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[Table 2] shows the distribution of signs and symptoms of subjects. Major signs and symptoms were pedal edema, dizziness, and headache accounting for 71.3%, 52.8%, and 41%, respectively. 49.7% had urine protein on the dipstick test.
Table 2: Signs and symptoms

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In the study, 46.7% of the cases were primigravida and 53.3% were multigravida. 59.0% of the cases were nulliparous, 23.6% of the cases had one previous abortion and 6.2% of the cases had one previous death of the child.

In the study, 36.4% of subjects had preterm delivery, 34.9% had preeclampsia, 3.6% had eclampsia, 0.5% had death, and 6.2% had HTN. The frequency data of different maternal outcomes are summarized in [Table 3].
Table 3: Maternal outcome distribution

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The blood pressure showed mean systolic blood pressure (SBP) was 136.30 ± 17.57 mmHg (range 110–200 mmHg), mean diastolic blood pressure (DBP) was 89.63 ± 11.55 mmHg (range 70–150 mmHg). Doppler indices of the uterine artery were as follows: mean right and left RI was 0.55 ± 0.17 and 0.56 ± 0.11, respectively (range 0.3–0.9); mean right and left PI was 0.80 ± 0.34 (range 0.4–2.2) and 0.85 ± 0.35 (range 0.5–2.3), respectively; and mean right and left S/D was 1.92 ± 0.52 (range 2.4–5.9) and 1.94 ± 0.49 (range 1.3–6.2), respectively. During the study, it was observed that at right side 10.3% had notch and 14.4% had left-side notch [Table 4].
Table 4: Blood pressure and uterine artery Doppler indices

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In the study, 48.2% had low birth weight, 28.2% required neonatal intensive care unit (NICU), 20% had intrauterine growth restriction (IUGR), 2.1% had IUFD, 5.1% had fetal death, and 0.5% had stillbirth. The frequency data of different neonatal outcomes are summarized in [Table 5].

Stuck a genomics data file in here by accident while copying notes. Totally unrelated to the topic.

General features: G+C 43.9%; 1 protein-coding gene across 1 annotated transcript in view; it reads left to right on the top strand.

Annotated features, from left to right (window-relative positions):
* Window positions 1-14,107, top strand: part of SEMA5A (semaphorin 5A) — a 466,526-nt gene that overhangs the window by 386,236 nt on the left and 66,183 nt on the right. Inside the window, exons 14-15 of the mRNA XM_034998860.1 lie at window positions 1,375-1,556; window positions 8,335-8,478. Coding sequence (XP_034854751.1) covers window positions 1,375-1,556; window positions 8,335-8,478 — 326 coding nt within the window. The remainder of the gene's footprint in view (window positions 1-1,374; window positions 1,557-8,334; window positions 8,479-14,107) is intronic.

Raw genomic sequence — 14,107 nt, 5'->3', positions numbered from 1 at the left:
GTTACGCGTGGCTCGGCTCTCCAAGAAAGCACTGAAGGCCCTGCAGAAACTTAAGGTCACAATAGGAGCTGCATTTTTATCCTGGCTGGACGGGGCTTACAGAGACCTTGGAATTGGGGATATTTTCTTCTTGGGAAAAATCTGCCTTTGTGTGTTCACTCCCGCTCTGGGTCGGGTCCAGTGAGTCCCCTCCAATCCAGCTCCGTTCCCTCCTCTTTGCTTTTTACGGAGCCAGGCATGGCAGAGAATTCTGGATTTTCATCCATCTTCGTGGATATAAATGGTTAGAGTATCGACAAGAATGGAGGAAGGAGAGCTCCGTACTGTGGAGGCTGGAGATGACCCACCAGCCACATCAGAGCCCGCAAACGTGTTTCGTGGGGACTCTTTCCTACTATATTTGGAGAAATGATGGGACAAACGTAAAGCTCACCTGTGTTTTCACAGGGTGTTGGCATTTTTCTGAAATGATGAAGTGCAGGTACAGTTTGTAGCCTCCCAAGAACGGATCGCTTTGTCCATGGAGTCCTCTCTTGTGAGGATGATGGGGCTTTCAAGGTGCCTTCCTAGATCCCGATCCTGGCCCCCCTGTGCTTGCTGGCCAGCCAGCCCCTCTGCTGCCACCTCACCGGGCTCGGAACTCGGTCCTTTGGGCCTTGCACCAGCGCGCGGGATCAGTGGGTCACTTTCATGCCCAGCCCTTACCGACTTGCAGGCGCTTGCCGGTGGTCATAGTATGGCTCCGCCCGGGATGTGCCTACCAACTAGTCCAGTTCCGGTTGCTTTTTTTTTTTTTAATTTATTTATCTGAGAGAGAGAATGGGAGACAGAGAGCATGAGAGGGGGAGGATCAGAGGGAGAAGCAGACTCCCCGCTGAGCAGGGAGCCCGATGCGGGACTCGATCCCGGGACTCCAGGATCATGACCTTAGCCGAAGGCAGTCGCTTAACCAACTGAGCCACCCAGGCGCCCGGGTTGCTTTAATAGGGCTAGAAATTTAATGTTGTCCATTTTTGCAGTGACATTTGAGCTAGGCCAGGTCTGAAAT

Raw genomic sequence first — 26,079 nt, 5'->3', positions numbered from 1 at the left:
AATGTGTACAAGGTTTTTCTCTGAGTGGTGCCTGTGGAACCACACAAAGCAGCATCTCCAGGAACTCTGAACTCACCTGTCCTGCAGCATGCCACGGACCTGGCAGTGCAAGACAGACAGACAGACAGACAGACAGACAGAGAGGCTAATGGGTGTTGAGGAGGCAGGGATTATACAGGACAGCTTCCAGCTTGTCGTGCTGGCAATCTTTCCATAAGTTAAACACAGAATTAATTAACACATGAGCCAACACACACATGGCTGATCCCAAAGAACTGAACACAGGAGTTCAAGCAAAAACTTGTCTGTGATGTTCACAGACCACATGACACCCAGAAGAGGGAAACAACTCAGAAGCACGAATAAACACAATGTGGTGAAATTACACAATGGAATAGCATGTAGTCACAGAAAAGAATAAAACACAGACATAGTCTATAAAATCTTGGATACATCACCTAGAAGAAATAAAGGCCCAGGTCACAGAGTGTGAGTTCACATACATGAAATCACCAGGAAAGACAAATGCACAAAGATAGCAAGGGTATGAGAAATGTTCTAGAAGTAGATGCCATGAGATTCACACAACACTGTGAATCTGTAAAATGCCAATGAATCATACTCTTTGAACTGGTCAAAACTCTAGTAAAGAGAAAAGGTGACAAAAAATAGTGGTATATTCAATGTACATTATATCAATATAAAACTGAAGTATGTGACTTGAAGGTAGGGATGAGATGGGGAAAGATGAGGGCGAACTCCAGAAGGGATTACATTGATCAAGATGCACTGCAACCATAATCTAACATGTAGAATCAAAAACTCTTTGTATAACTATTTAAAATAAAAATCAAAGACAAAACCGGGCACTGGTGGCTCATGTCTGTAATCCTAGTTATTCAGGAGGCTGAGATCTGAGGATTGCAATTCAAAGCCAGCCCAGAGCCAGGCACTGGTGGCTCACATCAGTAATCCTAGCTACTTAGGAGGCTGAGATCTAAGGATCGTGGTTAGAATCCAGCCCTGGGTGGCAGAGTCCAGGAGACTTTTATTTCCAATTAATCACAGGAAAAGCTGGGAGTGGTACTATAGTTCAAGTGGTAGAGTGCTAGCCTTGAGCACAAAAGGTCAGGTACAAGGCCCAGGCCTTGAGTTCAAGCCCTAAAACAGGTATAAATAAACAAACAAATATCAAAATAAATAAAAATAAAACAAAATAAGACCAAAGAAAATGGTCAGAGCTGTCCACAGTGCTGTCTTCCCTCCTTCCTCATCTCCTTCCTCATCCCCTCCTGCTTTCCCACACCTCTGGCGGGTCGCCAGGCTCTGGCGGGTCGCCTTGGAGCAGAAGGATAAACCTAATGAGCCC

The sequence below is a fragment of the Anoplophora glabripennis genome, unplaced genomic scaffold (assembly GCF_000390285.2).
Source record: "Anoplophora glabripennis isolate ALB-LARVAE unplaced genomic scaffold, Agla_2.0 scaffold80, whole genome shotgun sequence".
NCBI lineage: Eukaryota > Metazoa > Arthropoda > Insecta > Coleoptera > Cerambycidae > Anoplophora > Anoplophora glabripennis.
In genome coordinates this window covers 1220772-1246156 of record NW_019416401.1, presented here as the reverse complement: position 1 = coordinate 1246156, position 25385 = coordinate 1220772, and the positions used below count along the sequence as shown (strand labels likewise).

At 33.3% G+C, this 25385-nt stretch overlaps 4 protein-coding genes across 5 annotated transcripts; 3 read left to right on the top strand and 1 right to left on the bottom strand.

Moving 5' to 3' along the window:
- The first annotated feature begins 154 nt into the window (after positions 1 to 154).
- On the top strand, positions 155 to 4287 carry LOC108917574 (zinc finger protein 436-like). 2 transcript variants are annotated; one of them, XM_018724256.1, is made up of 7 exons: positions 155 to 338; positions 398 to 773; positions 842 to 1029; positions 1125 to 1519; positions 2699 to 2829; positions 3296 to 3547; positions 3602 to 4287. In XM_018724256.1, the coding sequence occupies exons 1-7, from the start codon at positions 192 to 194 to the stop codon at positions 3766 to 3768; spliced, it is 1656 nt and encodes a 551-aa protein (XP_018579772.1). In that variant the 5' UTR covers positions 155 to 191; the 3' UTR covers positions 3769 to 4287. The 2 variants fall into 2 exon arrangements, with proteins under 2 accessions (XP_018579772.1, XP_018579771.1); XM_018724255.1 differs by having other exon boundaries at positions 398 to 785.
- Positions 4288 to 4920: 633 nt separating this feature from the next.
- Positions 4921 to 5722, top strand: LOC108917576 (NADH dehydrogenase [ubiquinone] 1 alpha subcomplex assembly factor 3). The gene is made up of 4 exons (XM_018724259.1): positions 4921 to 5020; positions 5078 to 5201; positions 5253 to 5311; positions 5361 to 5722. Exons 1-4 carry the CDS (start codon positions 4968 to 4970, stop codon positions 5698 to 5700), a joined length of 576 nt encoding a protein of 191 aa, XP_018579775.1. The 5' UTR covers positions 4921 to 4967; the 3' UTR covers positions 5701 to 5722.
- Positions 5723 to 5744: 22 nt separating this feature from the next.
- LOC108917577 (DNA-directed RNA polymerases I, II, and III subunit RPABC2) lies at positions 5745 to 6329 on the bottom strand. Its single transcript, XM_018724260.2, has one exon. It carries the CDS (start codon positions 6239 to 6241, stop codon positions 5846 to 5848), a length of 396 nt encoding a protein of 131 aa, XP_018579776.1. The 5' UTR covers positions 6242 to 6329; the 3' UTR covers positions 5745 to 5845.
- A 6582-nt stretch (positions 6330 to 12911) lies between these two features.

Table 5: Neonatal outcome distribution

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Association analyses

Association between preeclampsia and outcome

In the study, the maternal outcome such as eclampsia and maternal HTN was significantly associated with Preeclampsia. Similarly, the neonatal outcomes such as low birth weight, NICU admission, IUGR, IUFD, and fetal death were significantly associated with preeclampsia [Table 6].
Table 6: Association between preeclampsia and outcome

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Analysis of validity of pulsatility index in prediction of preeclampsia

In the study, PI at >1.2 had the highest sensitivity of 64.71%, specificity of 71.65%, PPV% of 55%, and NPV of 79.1%. The data are summarized in [Graph 2].

Validity of RI in prediction of preeclampsia

In the study, RI at >0.75 had highest sensitivity of 69.12%, specificity of 62.78%, PPV of 50.5%, and NPV of 79.4%. The data are summarized in [Graph 3].

Validity of standard deviation in prediction of preeclampsia

In the study, SD at >2.85 had the highest sensitivity of 58.82%, specificity of 76.38%, PPV of 57.1%, and NPV of 77.6%. The data are summarized in [Graph 4].

Comparison of RI, pulsatility index, and systolic/diastolic with respect to preeclampsia

In the study, there was a significant difference in RI, PI, and S/D among subjects with and without preeclampsia. However, PI at >1.2 had better validity in predicting preeclampsia compared to RI and SD.

  Discussion Top